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A Few Thoughts on Judge Sotomayor’s Berkeley Speech



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Ed Whelan has already mentioned and linked to Stuart Taylor’s fine critique of Judge Sotomayor’s speech, titled “A Latina Judge’s Voice,” published in the Spring 2002 issue of Berkeley’s La Raza Law Journal. Here are some additional thoughts.

I note at the outset that the speech is published as part of a symposium titled “Raising the Bar:  Latino and Latina Presence in the Judiciary and the Struggle for Representation”—as if judges were supposed to be representatives rather than, well, judges.  Unsurprisingly, there is a lot of bean-counting in the article (number of women judges per circuit, number of minority judges per court, etc.).   And why not?:  The speech acknowledges throughout that being Latina will make you a different judge than if you are not Latina (although it doesn’t really explain what those differences will be).  It even cheerfully suggests in a couple of places that maybe “differences in logic and reasoning” are hardwired.  In all events, a judge cannot be “objective,” morality is “relative,” and “there can never be a universal definition of wise.”  All this is pretty worrisome if we are to have a rule of law.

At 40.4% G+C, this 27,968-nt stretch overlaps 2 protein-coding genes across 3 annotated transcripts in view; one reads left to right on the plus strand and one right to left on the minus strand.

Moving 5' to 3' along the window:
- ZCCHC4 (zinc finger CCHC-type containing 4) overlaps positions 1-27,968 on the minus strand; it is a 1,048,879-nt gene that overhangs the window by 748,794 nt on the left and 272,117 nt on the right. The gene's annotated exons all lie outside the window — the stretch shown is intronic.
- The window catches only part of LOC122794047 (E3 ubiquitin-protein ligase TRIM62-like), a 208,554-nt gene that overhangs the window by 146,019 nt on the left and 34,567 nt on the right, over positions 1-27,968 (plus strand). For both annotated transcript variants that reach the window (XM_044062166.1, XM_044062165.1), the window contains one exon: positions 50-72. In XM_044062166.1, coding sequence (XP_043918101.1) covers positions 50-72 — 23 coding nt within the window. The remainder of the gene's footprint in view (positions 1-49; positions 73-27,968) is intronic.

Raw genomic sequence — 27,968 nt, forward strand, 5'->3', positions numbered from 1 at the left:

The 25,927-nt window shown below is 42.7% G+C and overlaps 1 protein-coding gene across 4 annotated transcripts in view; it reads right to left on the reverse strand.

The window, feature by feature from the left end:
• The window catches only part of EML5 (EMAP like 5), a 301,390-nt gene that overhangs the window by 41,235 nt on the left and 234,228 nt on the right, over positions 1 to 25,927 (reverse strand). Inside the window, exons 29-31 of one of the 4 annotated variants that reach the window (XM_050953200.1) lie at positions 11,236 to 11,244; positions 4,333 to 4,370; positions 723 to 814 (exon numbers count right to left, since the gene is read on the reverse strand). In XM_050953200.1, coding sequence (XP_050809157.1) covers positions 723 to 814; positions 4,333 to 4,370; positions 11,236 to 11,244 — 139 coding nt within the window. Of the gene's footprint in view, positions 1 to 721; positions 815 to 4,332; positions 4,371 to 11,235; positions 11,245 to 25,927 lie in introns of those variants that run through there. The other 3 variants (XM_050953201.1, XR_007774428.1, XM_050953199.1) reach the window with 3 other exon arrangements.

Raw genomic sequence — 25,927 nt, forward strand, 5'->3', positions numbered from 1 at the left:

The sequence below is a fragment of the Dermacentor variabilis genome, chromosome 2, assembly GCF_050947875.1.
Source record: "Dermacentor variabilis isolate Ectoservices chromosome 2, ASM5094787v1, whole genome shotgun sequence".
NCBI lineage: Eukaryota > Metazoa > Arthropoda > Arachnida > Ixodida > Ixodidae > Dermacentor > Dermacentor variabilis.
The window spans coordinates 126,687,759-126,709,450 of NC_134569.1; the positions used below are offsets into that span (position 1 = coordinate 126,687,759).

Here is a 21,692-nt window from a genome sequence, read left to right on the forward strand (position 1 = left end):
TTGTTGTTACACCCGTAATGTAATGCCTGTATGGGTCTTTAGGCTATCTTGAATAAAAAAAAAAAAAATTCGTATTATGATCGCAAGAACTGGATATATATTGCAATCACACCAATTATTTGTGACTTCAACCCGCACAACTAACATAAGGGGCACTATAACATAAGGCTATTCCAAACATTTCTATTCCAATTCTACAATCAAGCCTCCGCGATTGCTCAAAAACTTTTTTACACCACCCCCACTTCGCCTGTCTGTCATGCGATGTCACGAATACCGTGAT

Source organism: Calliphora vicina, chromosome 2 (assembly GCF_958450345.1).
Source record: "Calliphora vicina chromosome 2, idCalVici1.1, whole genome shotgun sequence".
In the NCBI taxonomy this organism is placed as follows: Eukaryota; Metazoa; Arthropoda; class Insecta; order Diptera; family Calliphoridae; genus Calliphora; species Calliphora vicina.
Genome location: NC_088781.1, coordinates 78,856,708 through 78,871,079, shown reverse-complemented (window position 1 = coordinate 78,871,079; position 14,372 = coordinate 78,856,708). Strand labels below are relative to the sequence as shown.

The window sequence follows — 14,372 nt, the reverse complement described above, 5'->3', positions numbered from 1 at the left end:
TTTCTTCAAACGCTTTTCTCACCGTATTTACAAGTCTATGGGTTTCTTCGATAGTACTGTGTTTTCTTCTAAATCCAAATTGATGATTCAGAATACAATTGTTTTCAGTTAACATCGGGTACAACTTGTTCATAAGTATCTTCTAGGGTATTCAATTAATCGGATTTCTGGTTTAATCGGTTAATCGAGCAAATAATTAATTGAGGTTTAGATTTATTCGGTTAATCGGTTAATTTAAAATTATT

Now, if I were Judge Sotomayor and were asked if being Latina affected the way I did my job, I would answer:  Of course, anyone’s perspectives will be shaped by that person’s experiences.  But what judges—especially appellate judges—do is interpret legal texts and apply them to cases, and our experiences will not play much of a role in performing that task.  And even then it is problematic to suggest that ethnicity and sex can tell us what experiences someone has had and what their effect has been.

So, if someone had asked me to give a speech on “A Latina Judge’s Voice,” I would have tried to make that point early and often.  I would have certainly made it at least once.  But Judge Sotomayor did not make it at all.



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